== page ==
Vintage Compressors vs. Stock Compressors . . . What’s the difference?

Compressors, Vintage, Stock

Having never had the opportunity to work my way up from teaboy to head engineer at a world famous recording studio, the closest I’ve come to being in a room filled with vintage analog compressors is the Universal Audio Plugin Store!!!

That said the sheer number and quality of vintage analog compressors available as plugin emulations put some of the most revered compressors right at our fingertips. In fact with so much choice it’s now possible to get a great idea of what these beauties bring to the mix process without the need for a big-budget recording studio or degree in tea/coffee making!

But why would anyone want to reach for vintage compressor emulation plugins over the stock DAW compressor plugins? What exactly are all of these vintage compressors famous for and what do they bring to the table when mixing a record?

Sonic Character.  The first thing to point out is that vintage compressor plugin emulations promise to give you one thing above all else – TONE.  Lovely, guey, analog tone to cure all manner of digital ills!  This is achieved not only through emulating the way the compressor compresses audio, but also through emulating harmonic distortion, transformer and tube warmth, as well as other non-linear artefacts.

Compression Character.  Another feature of vintage analog compressors is that they often compress audio in different ways depending on their circuitry.  So, for example, the characteristics of a FET compressor are different from those of a VCA, Optical, Tube or Transformer based compressor.  And it is the unique way each of these compressor behaves that makes it more suited to certain tasks (more on that in a moment!).

Location On the Stage.  Another interesting reason for reaching for one vintage compressor plugin over another is that they are useful in helping lock instruments into certain frequency ranges. For example the bluestripe 1176 compressor is known for adding mid-range presence to sources, whereas the blackface 1176 compressor adds density and warmth to the low-mids.  So you might reach for a bluestripe 1176 for vocals, while assigning a blackface 1176 to the bass guitar.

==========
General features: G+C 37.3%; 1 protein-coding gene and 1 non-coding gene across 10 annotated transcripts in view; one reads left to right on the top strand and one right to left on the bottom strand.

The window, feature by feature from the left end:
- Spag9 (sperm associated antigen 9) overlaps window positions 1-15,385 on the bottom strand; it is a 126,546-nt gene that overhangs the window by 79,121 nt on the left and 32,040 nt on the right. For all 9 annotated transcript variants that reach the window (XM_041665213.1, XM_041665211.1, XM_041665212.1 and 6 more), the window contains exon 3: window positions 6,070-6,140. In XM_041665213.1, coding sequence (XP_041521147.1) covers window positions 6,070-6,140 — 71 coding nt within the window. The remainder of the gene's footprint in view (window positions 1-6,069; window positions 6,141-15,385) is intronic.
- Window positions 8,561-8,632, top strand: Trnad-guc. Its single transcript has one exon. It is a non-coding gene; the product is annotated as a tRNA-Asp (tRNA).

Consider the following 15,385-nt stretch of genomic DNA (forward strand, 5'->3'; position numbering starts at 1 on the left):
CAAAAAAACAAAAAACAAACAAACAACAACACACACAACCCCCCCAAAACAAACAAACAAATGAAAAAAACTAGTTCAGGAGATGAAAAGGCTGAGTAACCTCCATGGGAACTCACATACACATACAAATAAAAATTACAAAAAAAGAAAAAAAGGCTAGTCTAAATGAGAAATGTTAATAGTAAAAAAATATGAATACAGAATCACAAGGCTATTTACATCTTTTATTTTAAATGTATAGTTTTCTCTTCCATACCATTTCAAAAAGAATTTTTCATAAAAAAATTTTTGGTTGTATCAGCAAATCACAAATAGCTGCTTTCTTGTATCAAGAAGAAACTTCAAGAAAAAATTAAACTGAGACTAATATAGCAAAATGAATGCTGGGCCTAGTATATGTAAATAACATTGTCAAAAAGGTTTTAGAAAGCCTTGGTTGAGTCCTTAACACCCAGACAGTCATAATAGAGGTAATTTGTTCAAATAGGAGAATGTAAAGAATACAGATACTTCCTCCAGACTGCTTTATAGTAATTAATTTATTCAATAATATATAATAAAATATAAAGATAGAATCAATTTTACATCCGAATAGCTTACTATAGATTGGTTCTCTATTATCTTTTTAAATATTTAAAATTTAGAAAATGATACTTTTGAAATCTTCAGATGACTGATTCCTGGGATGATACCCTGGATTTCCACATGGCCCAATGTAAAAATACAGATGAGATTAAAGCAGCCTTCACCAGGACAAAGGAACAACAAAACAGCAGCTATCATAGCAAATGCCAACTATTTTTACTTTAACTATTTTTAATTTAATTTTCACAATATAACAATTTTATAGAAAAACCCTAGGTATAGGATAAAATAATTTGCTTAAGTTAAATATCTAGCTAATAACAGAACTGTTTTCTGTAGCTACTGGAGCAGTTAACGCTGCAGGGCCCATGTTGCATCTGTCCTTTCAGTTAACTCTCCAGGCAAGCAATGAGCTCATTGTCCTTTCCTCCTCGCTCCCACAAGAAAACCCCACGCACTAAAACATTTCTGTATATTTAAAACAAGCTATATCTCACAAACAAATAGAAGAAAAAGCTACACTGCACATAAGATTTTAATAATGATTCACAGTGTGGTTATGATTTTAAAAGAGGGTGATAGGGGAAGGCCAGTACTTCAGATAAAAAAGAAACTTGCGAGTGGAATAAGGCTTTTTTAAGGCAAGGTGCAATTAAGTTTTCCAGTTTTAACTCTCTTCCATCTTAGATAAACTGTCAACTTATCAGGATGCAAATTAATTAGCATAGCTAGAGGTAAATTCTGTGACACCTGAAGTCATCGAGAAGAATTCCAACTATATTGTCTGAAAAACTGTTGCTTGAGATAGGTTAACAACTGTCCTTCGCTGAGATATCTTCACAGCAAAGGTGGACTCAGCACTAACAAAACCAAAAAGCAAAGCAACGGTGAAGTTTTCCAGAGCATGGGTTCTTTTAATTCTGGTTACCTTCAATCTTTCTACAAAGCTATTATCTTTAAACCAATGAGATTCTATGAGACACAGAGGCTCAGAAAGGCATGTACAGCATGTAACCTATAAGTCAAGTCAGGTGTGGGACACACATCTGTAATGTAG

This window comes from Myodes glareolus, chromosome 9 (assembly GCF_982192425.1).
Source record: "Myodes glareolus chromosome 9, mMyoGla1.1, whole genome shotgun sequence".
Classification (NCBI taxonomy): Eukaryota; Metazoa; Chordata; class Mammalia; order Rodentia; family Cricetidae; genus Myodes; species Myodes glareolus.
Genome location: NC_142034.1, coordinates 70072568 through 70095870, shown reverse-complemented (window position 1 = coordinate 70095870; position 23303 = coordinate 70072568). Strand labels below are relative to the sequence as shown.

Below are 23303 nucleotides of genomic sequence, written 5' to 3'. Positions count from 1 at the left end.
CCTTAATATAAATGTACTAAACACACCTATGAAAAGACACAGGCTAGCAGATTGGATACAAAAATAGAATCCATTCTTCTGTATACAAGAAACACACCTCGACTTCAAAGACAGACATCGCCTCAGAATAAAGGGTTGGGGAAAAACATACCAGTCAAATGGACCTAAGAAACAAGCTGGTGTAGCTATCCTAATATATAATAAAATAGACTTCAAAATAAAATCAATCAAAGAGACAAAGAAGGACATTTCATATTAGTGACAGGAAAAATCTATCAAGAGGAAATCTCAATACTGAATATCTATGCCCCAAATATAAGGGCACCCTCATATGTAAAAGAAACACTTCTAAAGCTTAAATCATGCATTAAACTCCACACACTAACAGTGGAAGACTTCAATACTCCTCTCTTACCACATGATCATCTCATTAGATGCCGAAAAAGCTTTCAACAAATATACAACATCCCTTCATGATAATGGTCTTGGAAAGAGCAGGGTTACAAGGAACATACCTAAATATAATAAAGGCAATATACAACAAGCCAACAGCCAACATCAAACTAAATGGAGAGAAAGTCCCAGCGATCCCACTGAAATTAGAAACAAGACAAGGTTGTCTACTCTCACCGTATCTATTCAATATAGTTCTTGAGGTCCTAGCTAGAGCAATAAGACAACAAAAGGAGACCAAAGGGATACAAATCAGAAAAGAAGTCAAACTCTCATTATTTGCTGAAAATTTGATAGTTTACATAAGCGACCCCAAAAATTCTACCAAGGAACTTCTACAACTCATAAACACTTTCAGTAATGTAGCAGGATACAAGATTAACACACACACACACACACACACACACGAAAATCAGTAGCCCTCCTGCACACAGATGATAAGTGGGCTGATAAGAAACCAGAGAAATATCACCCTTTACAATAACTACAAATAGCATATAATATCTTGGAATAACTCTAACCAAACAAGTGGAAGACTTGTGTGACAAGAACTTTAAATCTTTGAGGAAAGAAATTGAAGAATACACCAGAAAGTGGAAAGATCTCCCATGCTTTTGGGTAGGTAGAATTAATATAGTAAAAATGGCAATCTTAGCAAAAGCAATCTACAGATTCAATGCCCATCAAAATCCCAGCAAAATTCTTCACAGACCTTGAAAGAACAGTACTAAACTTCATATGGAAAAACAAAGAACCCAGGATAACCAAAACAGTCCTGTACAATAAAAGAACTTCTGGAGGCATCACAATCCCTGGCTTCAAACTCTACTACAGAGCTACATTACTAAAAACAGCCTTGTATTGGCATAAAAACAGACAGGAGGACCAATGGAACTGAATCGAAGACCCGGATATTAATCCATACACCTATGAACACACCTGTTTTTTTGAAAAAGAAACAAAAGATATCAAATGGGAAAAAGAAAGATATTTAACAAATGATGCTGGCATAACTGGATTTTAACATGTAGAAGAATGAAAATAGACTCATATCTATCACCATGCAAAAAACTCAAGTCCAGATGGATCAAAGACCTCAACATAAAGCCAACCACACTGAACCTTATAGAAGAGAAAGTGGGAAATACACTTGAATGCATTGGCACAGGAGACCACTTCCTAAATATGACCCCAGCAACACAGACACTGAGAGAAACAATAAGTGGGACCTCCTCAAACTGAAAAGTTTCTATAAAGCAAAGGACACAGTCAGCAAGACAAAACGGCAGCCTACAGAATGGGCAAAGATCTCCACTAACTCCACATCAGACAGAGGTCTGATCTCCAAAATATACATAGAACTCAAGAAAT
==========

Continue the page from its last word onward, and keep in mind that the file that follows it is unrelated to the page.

Understanding the unique sonic and tonal characteristics of these compressors is useful as it allows you to match the compressor most suited to the compression task at hand – and for better reasons than you simply like the way it looks!

So now…what exactly are some of the more common vintage compressor types and how might you use them in a mix context?

FET Compressors (the 1176 Compressor)

Qualities:  Reacts very quickly to audio. Fast attack and release times.  Can be very clean sounding or aggressive when pushed around bit!

Great For:  Vocals, guitars and drums.


Optical Compressors (LA-2A, LA-3A)

Qualities:  Responds slowly to audio, allowing transients to creep through.  Slower than the 1176.  Can have a glassy and ‘polished’ sound.

Great for:  Vocals and instruments with soft transients, but also acoustic guitars.  (The LA-3A is also known to be great with electric guitars.)


Tube Compressors (Fairchild, Manley Vari-Mu)

Qualities:  Adds warmth in the low and low-mid frequency ranges.  Also known to add high frequency fizzle.  Can therefore add body, depth and presence to a part.

Great for:  Vocals, mixbus compression


Transformer based Compressors (Never 33609 and PYE)

Qualities:  Great at adding low-mid frequency warmth and density to a sound.

Great for:   Adding warmth to instruments or a mix that needs it.


VCA Compressors (dbx 160, API 2500, SSL Channel, SSL Stereo Compressor)

Qualities:  Can be very aggressive when pushed.  Edgy.  Also pumps and breathes really well.

Great for:  General purpose use but also drum bus and mixbus compression duties.


So the next time you reach for a vintage compressor emulation to help massage a mix into shape, think about the sound you are trying to achieve and then make your selection.

How do you use vintage compressors?

Compressors, Vintage, Stock

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